Big time christianity in Africa

AP/Washington Times:

It's eight hours into the service, and the congregation is still dancing. Shout, they're told. Yell out to the Lord. Their cries melt into a muggy night with the odor of sweating bodies, jasmine and the tropical musk of the Nigerian bush land.
"Hallelujah," rumbles the head pastor as the church band kicks into a new number. "Hal-le-luuuuuuu-jah."
Even from the heights of the pulpit, he can't see the far edges of the crowd. More than 300,000 people have come for the once-a-month, all-night, Pentecostal-style revival, led by a preacher most simply call "Daddy."
Given the standards of the Redeemed Christian Church of God, it's just an average turnout.
Think big. Think very big. Then think bigger.
This is the face of 21st-century Christianity: big, restless -- and African. There is no better symbol of it than the Redeemed Church and the insatiable ambitions of its guiding hand and pastor, the Rev. Enoch Adejare Adeboye. The savvy one-time mathematician leads the fastest-growing Christian movement from a continent that is rapidly putting its stamp on the faith around the world.
The Redeemed Church is a prime lesson in the shifting currents of Christianity. Centuries after the Gospel was brought to sub-Saharan Africa by colonizers and missionaries, the faith is coming back to the West. The forms are passionate and powerful. So potent, in fact, that clergy from Westminster Abbey to the Vatican are fretting about how to keep pace, and the Protestant-dominated World Council of Churches, always wary of Pentecostal and evangelical sects and denominations, is treating these new groups as if they were an invading army.
They are called by various names -- Pentecostal, afro-evangelical, charismatic, Christian renewal -- and are attached to a wider trend, as similar movements pressure so-called mainline denominations in Latin America, Asia, North America and parts of Europe.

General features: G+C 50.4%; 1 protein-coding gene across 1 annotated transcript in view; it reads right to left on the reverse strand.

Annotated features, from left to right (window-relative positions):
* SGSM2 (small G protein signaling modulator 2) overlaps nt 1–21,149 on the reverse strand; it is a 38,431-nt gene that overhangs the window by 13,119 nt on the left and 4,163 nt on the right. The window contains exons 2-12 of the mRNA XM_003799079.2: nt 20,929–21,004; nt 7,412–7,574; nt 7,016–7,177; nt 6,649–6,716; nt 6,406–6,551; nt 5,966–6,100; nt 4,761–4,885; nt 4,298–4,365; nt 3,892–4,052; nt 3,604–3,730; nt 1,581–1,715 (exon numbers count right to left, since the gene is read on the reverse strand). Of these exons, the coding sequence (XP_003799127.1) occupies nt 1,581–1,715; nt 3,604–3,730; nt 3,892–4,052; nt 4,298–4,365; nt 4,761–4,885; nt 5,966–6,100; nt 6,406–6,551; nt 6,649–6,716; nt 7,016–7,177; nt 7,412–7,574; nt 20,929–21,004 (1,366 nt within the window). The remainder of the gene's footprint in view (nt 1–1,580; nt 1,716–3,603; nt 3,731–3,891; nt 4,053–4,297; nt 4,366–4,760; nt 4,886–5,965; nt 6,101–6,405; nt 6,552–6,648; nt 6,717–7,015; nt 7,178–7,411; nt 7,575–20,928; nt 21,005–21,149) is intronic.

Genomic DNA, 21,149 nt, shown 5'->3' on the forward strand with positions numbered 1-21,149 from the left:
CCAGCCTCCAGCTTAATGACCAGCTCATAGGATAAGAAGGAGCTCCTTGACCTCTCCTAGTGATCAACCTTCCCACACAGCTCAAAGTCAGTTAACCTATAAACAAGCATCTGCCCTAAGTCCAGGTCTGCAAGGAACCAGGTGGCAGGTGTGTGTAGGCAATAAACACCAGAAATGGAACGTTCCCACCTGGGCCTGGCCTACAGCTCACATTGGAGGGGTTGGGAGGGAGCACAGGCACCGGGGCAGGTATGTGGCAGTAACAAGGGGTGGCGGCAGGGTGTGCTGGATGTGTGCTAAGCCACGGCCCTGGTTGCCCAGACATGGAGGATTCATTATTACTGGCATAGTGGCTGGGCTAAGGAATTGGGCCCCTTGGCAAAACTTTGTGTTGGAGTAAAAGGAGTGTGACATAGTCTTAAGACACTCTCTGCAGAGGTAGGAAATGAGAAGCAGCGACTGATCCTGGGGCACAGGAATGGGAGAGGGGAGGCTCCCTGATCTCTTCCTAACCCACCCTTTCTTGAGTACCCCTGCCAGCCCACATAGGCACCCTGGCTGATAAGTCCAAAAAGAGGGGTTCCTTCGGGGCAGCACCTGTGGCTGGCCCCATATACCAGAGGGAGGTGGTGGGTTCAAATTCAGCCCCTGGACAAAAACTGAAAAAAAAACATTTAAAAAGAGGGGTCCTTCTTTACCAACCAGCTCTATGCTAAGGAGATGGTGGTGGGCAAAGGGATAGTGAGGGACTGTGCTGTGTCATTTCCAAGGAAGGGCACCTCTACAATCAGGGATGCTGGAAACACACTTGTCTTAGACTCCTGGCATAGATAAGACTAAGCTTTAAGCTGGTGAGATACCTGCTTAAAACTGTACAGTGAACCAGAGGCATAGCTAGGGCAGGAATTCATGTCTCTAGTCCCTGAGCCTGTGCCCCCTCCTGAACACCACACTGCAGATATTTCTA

But Africa -- by population, energy, youth and other measures -- is widely considered the key. Many theologians say the "African century" of Christianity is under way.
If so, then populous and English-speaking Nigeria is its spiritual homeland, and churches like Mr. Adeboye's are its vanguard. Its driven leadership, loose global oversight and staggering cash flow make up precisely the formula that so alarms many traditional denominations.


Africans are further exerting their influence inside established churches. The worldwide Anglican Communion is being torn by advocacy of homosexual bishops and clergy and blessing of same-sex "marriages," and conservatives, led by Nigerian Archbishop Peter Akinola, are resisting these dramatic changes in faith and practice. At the Vatican, there are nine Africans among the 120 cardinals younger than 80 -- the age limit for taking part in a papal election. The African figure has reached as high as 13 papal electors in the past decade.
"You want to see where Christianity is heading?" said Campbell Shittu Momoh, an author on Nigerian religious affairs. "Come look at Nigeria. It's already here."


The old religious mainstays in Nigeria -- the Roman Catholics and Anglicans -- are overshadowed nearly 2 to 1, and Pentecostals and other evangelicals widen the gap year after year.
Aggressive strategies
Just a few minutes at an Adeboye service at his Redemption Camp campus in Lagos demonstrates why. Packed buses pour in all afternoon.
Eve Akindabe, a 35-year-old seamstress who was raised as an Anglican, does some hemming work as she waits to worship. She's been giving a monthly tithe -- worth about $10 -- for five years.
"Why did I join Daddy's church? Take a look around," she says, waving her hands at the crowds. "Daddy inspires. Daddy tell us Jesus is right here to help improve our lives. The Anglican church was all about, 'Don't do this, don't do that.' Daddy is all about possibilities and making breakthroughs. It deals with heaven, but also the here and now."

It is ironic that African churches are sending out missionaries to the world that brought them Christianity. What is missing from this story is the interaction with the Muslims in northern Nigeria who are attempting to imposes a brutal Shari'a law and have killed many Christians in that area. It would be interesting to know whether that has inspired others to join the church. It would also be interesting to know if any of the membership growth comes from the Muslim community. Muslim bigotry could lead to an evetual confrontation.


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